GameSpy: First off, what is your definition of a hardcore gamer?

Tina Kowalewski: Hardcore, in terms of a gamer, is typically male between the ages of 14-34 who spends most of his leisure time playing video games over any other form of entertainment or activity. Much of their expendable income is dedicated to buying the latest, greatest games and gaming technology; whether it’s the newest gaming console or upgrading their PC.

And it’s because of the ‘hardcore gamer’ that so many shooters are released into the market. But since the Wii and DS were launched, something strange happened to the gaming charts. Week after week, we see Wii Fit and Brain Training top the UK sales charts (no, I don’t know why Brain Training either, although God knows I meet enough people whose brains could use the help so I’m down with that). Occasionally a popular new shooter will take over the top spot, but that will be a flash in the pan.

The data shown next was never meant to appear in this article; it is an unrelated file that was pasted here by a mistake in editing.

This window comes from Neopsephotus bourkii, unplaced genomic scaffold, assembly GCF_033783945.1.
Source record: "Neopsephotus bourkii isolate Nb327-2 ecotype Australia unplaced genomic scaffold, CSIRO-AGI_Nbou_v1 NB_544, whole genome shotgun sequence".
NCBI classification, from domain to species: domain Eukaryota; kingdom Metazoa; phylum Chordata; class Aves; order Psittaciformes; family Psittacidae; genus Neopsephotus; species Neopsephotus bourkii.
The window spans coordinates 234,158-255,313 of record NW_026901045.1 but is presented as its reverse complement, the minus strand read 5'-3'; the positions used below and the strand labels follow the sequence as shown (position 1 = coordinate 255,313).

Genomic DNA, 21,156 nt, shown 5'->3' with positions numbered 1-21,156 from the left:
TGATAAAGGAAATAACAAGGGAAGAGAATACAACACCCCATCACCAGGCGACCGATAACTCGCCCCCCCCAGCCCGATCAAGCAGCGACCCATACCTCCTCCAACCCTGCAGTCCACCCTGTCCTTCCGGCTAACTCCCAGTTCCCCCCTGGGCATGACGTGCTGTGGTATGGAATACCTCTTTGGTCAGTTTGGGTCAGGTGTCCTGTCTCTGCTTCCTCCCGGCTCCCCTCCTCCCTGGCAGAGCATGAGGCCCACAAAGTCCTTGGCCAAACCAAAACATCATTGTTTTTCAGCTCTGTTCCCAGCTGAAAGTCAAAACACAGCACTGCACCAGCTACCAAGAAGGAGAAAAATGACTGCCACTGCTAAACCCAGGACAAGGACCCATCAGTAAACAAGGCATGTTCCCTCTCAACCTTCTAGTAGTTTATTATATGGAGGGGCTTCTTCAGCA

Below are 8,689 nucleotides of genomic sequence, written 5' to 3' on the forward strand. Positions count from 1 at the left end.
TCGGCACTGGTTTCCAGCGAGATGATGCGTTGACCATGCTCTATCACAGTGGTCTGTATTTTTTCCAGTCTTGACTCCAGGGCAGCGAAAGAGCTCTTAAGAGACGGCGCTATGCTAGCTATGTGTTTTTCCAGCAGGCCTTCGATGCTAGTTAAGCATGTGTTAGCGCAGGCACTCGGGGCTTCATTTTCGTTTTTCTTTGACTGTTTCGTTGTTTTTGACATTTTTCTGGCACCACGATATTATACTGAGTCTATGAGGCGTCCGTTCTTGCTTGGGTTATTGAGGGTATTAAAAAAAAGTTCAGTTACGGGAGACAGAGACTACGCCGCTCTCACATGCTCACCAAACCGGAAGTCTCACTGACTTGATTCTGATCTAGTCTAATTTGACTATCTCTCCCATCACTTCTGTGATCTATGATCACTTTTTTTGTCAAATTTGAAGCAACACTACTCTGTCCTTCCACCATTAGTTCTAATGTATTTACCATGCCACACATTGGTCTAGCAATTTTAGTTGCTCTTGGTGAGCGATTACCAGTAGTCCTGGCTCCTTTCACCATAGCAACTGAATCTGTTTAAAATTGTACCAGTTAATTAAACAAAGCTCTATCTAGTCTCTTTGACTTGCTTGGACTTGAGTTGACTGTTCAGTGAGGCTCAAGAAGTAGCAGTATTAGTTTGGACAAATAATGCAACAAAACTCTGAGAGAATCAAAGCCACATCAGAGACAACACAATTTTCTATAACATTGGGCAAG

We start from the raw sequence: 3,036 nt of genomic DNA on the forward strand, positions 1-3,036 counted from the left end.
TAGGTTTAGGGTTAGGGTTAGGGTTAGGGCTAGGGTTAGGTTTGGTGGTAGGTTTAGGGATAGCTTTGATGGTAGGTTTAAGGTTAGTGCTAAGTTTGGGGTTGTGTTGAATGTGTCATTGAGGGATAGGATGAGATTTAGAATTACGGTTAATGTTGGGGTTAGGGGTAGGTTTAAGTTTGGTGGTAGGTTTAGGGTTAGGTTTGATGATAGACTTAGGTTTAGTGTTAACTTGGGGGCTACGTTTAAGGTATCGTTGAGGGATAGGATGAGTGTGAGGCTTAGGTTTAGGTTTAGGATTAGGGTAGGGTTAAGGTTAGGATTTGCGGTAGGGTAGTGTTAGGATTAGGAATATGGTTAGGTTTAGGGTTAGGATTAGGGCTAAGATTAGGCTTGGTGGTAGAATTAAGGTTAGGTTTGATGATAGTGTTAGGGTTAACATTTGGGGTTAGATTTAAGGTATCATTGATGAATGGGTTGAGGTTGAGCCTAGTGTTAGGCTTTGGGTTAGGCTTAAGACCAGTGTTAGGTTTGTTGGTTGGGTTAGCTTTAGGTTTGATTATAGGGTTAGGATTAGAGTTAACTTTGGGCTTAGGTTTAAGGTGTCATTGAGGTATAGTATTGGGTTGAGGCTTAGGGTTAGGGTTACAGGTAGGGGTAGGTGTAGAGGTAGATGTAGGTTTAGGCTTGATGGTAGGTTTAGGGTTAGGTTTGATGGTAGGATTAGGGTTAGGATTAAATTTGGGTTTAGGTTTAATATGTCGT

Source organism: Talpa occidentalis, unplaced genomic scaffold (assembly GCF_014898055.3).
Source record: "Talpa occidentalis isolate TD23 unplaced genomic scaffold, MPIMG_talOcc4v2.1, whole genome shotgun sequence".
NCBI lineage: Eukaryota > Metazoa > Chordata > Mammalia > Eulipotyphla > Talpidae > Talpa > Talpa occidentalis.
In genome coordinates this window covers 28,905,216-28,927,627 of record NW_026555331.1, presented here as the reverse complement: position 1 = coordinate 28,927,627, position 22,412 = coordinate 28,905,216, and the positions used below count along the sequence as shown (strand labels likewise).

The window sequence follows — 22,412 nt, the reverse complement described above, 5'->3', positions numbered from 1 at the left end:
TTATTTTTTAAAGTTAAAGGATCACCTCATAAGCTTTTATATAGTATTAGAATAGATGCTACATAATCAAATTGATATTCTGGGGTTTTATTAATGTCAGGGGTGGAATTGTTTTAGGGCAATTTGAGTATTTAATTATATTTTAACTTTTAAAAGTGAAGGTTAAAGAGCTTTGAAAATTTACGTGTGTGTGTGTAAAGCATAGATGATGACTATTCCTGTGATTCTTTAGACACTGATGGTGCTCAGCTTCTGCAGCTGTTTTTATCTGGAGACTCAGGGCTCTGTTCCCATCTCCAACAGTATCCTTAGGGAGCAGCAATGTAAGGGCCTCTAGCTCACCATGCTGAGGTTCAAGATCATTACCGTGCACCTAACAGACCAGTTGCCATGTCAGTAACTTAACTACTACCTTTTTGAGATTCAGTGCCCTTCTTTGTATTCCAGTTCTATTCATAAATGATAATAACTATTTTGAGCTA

And now, catering to the hardcore might not actually be the most profitable way to target new games. Or rather, we’re seeing the rise of a different type of hardcore. A more female variety.

If you market your MMO to a hardcore male audience it will fail

I noted in passing the other day that Age of Conan wasn’t targeted at women. That was an understatement. The much vaunted maturity of the title was based on the digital boobs and blood that were scattered generously throughout the game world. The boobs were very nicely rendered, I’ll give them that, and it is a very pretty game. I honestly have no objection to boobs in games, and I’m as fond of a kickass death animation as anyone.

But it is difficult when playing not to feel alienated every time the game does something to press the point home that it was designed to appeal to a market that wasn’t me. The conversation options that don’t work well for female characters. The fact that all the female characters who chat you up are gorgeous whereas the male ones are all using it as a way to threaten you.